Driven: Citroen C3

Ah French cars, it would be hard to review this, the new Citroën C3, without first discussing their reputation.

A few decades ago the cars were indeed problematic. They suffered from bad electronics and reliability, in some cases rust-prone bodies, and styling that somehow straddled eccentric and boring. Another word is quirky. Quirky things break, not often, not serious, but sometimes in unusual ways and if you’re a resident of the southern tip of Africa, reparations are invariably a problem. But fast forward to 2021 and in fact the last decade, they’ve been restoring their credibility. So, without any further ado, here’s a quick introduction to these three exciting brands.

First, Citroen – a great brand with one of the most exciting portfolios dating back ten decades – that’s 100 years, a century of French design on four wheels. Highlights must include the Tractiona Avant, The Goddess better known as the DS looking like a spaceship or hovercraft. Then there’s the rugged as a post-nuclear roach 2CV and an absolute slew of motorsport contenders most notably their World Rally Cars.

Then there’s its sister brand, Peugeot. Do you want pedigree, legacy, styling and motorsport lineage all from one car manufacturer? Well, look no further than Peugeot. Originally conceived in 1810 producing bicycles and coffee mills before turning their hands to motorcars in 1890. But Automobiles Peugeot – the carmaker you know today was in fact conceived in 1896. Fast forward 100 years and in its portfolio, by 1996 it has an enviable list of classics such as the 504, 205, 306, 406 and more. Hatchbacks and saloons with slippery coupes dominate its catalogue, very many with sporty iterations such as their GTis. It was a strong contender at Le Mans, produced F1 engines for McLaren and has one of the most impressive amounts of Rally championships in history. Then there’s the fact that nobody does lust-worthy concept cars like Peugeot.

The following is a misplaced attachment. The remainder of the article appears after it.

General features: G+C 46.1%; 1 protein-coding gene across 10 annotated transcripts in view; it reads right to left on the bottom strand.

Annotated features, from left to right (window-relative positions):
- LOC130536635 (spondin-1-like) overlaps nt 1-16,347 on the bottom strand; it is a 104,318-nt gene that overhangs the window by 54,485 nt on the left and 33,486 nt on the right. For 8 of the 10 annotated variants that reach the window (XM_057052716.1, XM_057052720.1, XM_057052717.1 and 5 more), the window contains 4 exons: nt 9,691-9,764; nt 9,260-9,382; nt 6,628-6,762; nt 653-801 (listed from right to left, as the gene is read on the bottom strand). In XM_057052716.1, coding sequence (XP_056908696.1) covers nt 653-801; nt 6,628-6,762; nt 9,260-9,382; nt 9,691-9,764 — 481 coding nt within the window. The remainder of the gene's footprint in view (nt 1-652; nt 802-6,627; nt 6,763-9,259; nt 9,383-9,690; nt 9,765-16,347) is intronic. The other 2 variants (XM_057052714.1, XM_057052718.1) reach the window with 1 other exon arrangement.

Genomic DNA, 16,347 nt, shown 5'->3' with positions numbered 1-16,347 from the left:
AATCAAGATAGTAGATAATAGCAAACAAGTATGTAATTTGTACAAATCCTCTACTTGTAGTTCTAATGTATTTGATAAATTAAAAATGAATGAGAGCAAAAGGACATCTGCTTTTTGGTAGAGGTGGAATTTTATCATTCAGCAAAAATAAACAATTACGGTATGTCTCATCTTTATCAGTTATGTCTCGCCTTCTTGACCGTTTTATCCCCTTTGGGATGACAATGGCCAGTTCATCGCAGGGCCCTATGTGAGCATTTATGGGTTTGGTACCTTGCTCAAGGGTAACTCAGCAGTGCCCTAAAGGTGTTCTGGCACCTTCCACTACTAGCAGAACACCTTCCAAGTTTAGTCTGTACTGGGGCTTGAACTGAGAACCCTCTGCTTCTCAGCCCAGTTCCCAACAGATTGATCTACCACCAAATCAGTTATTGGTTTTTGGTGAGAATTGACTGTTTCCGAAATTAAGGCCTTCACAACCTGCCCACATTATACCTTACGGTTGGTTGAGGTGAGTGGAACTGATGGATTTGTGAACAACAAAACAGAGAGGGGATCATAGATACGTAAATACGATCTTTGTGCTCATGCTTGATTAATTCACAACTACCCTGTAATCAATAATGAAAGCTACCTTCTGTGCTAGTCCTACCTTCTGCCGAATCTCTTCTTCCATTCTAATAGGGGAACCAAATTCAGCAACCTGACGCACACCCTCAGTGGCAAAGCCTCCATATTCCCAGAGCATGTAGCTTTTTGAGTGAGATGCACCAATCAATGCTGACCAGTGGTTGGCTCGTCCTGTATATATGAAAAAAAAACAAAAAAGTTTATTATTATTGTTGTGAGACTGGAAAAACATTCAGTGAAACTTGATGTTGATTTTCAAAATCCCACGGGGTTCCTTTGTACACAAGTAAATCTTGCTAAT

And then finally there’s Renault, and I’m sure you’ll agree that it’s done the most to restore the public’s faith in French cars. They back it up with a legion of great cars from the beloved Renault 5, from the early 1980s to the car it ultimately became, the Renault Clio. Along that path there have been dalliances with Formula 1 teams such as Williams, a tradition that extends all the way to the current crop of its hot hatchbacks. And there’ve been plenty – the aforementioned supermini and of course the C-Segment fire-breather, the Megane RS. But to get stuck on Renault’s copious performance kudos would be to tell only a third of its success story. They’re true people movers – sometimes a few, sometimes a lot, and often over dirt. But what about the customer experience? Well, when the original Sandero launched in South Africa in 2007, Renault launched the Confiance customer service program (with extended warranties and greater parts availability) to squash that pervasive belief that French cars were unreliable and that their service parts were few and far between.


This brings me full circle to the Citroen C3. What is it? Simply put, it’s a B-Segment hatchling along the lines of the Polo and Fiesta, but with Gallic flair. Pricing is competitive at between R270k and R325k, and for that, you get a stylish city car that I’m confident won’t leave you on the side of the road.

For the love of French Cars

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